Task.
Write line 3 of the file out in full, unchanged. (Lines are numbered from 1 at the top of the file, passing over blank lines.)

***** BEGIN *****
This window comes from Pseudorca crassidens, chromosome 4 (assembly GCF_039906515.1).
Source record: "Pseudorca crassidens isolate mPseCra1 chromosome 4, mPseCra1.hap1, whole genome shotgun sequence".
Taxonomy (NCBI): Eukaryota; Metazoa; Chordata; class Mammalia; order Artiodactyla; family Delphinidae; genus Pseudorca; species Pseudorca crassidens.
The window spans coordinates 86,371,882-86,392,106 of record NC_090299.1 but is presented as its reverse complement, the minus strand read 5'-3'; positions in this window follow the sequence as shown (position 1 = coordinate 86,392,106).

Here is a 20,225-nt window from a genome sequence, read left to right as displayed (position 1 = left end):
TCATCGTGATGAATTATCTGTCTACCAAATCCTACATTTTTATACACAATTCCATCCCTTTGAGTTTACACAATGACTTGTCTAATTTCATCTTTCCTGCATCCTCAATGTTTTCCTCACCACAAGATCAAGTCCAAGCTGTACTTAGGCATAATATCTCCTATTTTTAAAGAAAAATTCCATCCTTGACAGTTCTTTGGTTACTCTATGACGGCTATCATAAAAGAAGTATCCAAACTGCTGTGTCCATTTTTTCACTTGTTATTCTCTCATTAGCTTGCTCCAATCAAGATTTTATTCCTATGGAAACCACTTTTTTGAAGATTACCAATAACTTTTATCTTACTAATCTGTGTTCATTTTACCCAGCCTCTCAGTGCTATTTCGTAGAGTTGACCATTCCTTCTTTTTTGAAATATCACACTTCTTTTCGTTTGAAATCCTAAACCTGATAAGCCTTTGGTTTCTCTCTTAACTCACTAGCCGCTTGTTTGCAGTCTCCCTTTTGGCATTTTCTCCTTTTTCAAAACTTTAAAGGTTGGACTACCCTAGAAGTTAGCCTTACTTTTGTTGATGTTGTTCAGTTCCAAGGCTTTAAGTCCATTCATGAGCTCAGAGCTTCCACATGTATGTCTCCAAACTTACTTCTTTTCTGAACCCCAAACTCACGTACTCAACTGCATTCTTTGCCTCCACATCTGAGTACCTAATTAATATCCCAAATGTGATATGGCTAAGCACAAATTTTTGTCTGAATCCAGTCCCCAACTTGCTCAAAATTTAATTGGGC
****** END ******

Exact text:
Taxonomy (NCBI): Eukaryota; Metazoa; Chordata; class Mammalia; order Artiodactyla; family Delphinidae; genus Pseudorca; species Pseudorca crassidens.